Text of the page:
Photo: Ankur Dholakia/AFP/Getty Images

The chairs of the House Oversight, Judiciary and Homeland Security committees on Sunday called on the inspectors general of the Justice Department and Department of Homeland Security to open an investigation into the Trump administration's use of federal agents against protesters in Portland, Oregon.

Why it matters: The House Democrats say the agencies "appear to have increasingly abused emergency authorities to justify the use of force against Americans exercising their right to peaceful assembly," pointing to reports of unidentified federal agents arbitrarily detaining protesters in unmarked vans.

  • President Trump and acting Homeland Security Secretary Chad Wolf have defended the use of federal law enforcement, claiming that violent anarchists have overtaken the city and defaced federal property.
  • Portland Mayor Ted Wheeler on Sunday called the reported actions of federal law enforcement "abhorrent" and "unconstitutional."

The big picture: Trump faced similar criticisms over the excessive use of force when federal troops cleared peaceful protesters outside of the White House so that he could walk to the historic St. John’s Episcopal Church for a photo op.

What they're saying: "This is a matter of utmost urgency. Citizens are concerned that the Administration has deployed a secret police force, not to investigate crimes but to intimidate individuals it views as political adversaries, and that the use of these tactics will proliferate throughout the country. Therefore, we ask that you commence your review of these issues immediately."

  • "The legal basis for this use of force has never been explained—and, frankly, it is not at all clear that the Attorney General and the Acting Secretary are authorized to deploy federal law enforcement officers in this manner."
  • "The Acting Secretary appears to be relying on an ill-conceived executive order meant to protect historic statues and monuments as justification for arresting American citizens in the dead of night."

Worth noting: U.S. Attorney for the District of Oregon Billy Williams has also called for an investigation into the use of federal agents in Portland.

Read the full request via DocumentCloud.

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Austin to cut $150 million from police budget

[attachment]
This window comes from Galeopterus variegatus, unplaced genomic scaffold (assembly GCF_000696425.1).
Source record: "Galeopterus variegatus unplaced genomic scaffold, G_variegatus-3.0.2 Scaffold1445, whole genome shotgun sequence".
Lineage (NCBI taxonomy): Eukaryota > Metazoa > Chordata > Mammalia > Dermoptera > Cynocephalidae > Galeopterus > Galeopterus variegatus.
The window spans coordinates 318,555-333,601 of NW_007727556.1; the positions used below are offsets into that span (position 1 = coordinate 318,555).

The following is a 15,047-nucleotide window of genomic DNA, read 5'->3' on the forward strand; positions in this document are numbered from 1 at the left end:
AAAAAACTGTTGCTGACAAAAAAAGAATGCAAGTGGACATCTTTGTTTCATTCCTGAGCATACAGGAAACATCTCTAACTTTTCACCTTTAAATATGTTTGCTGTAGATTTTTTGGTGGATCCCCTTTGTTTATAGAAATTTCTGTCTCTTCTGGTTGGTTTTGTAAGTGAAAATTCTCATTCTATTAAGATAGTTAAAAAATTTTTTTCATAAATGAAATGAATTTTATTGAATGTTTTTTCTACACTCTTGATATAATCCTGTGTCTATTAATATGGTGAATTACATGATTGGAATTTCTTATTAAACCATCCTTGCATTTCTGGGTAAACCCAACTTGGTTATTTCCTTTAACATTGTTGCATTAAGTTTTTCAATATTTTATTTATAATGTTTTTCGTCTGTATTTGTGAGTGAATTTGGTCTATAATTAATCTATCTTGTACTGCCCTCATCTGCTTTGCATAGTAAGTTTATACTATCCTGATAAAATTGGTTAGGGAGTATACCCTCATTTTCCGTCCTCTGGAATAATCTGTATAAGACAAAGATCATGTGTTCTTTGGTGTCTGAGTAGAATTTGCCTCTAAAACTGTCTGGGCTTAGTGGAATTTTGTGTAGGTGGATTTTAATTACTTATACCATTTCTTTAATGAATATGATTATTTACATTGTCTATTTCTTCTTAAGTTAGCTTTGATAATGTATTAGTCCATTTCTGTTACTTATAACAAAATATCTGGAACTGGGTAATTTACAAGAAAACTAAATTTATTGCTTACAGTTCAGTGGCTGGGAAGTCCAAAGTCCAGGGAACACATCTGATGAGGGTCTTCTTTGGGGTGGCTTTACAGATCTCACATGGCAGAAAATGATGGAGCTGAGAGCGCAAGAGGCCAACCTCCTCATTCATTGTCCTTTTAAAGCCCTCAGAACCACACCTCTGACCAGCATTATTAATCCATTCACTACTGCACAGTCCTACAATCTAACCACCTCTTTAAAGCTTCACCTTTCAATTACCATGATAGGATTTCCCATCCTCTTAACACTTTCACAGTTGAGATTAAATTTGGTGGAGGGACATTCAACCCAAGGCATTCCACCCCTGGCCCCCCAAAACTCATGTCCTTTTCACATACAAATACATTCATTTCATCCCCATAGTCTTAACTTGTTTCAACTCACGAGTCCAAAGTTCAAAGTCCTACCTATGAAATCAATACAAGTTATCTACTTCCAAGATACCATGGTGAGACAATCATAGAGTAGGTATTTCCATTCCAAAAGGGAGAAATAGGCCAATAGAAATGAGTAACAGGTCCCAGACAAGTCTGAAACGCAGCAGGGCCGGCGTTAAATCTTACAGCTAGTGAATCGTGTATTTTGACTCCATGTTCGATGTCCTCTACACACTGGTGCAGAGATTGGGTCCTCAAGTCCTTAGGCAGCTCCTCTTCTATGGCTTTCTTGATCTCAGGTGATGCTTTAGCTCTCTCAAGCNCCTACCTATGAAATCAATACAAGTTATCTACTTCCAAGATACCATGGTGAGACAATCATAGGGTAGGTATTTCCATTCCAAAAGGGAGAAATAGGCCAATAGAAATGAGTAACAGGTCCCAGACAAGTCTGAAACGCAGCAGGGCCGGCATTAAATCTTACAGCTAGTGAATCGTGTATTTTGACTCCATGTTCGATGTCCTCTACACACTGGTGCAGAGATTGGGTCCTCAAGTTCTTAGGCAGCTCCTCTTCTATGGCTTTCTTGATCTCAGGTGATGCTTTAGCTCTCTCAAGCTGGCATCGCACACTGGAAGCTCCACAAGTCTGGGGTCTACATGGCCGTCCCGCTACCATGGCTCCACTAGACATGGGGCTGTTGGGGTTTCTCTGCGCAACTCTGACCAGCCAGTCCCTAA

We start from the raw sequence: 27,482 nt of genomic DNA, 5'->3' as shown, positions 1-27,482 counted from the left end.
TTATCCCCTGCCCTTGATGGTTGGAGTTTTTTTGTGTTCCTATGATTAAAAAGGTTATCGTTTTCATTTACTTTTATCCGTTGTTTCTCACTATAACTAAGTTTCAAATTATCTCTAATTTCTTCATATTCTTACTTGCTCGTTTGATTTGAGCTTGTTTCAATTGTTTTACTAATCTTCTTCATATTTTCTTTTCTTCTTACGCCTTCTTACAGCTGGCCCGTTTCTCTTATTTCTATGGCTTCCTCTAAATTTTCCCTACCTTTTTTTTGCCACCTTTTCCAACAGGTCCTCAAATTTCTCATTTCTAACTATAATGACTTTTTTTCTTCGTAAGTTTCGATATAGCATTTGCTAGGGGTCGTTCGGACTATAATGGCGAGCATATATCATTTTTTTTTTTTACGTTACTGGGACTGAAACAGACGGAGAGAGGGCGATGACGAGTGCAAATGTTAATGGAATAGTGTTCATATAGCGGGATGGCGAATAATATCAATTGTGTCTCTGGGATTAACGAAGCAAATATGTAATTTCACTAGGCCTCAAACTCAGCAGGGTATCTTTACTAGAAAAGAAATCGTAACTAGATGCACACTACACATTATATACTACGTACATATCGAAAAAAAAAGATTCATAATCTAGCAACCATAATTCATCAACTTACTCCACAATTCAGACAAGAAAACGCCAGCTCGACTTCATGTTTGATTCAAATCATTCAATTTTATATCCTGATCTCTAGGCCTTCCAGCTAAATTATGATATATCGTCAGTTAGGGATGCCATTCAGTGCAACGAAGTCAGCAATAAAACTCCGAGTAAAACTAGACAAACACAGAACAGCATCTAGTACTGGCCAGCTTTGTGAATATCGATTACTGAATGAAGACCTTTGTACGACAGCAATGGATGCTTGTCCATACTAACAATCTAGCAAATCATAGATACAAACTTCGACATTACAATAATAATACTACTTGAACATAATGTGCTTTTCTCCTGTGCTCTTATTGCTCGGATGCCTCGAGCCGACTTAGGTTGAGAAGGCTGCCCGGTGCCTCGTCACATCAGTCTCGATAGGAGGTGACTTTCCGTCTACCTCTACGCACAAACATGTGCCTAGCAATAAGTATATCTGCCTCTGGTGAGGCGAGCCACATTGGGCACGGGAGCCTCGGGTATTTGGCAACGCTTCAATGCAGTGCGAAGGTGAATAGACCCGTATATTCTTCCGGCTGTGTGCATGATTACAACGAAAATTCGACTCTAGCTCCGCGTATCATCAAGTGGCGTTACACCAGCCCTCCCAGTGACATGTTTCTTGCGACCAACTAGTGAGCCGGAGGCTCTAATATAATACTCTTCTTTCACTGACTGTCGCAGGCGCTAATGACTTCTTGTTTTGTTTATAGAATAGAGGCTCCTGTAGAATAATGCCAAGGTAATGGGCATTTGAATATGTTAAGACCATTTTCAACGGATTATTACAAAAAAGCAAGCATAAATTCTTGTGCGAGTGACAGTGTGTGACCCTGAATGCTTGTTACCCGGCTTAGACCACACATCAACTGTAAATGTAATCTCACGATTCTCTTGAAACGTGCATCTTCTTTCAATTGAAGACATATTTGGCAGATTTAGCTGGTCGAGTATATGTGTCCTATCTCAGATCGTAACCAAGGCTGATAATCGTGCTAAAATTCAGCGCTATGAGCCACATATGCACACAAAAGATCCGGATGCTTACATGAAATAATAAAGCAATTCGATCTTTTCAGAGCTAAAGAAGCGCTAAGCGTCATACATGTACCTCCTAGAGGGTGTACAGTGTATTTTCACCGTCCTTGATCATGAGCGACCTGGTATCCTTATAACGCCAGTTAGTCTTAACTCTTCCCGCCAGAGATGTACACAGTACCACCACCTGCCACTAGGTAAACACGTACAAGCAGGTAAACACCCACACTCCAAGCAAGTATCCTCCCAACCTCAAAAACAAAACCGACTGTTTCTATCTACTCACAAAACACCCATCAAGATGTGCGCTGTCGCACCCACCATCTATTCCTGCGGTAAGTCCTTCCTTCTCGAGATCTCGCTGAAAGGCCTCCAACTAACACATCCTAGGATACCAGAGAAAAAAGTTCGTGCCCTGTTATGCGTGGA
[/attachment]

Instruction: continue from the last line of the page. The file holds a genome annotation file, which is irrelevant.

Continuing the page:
Photo: Sergio Flores/Getty Images

The Austin City Council unanimously moved to cut its police department budget by $150 million on Thursday, The Texas Tribune reports.

Why it matters: Austin is the first of Texas's four largest cities to slash its police funding, per the Tribune. The cut is also one of the biggest percentage decreases in the U.S. this year.

Updated 5 hours ago - Politics & Policy

Coronavirus dashboard

Illustration: Aïda Amer/Axios

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  2. U.S.: Total confirmed cases as of 9 p.m. ET: 5,246,760 — Total deaths: 167,052 — Total recoveries: 1,774,648 — Total tests: 64,831,306Map.
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  4. 2020: Biden calls for 3-month national mask mandateBiden and Harris to receive coronavirus briefings 4 times a week.
  5. States: Georgia Gov. Brian Kemp to drop lawsuit over Atlanta's mask mandate.
  6. Business: Why the CARES Act makes 2020 the best year for companies to lose money.
  7. Public health: Fauci's guidance on pre-vaccine coronavirus treatments Cases are falling, but don't get too comfortable.

Trump says he intends to give RNC speech on White House lawn

President Trump speaking to reporters on South Lawn in July. Photo: Jabin Botsford/The Washington Post via Getty Images

President Trump told the New York Post on Thursday that he plans to deliver his Republican National Convention speech from the White House lawn, despite bipartisan criticism of the optics and legality of the location.

Why it matters: Previous presidents avoided blurring staged campaign-style events — like party conventions — with official business of governing on the White House premises, per Politico.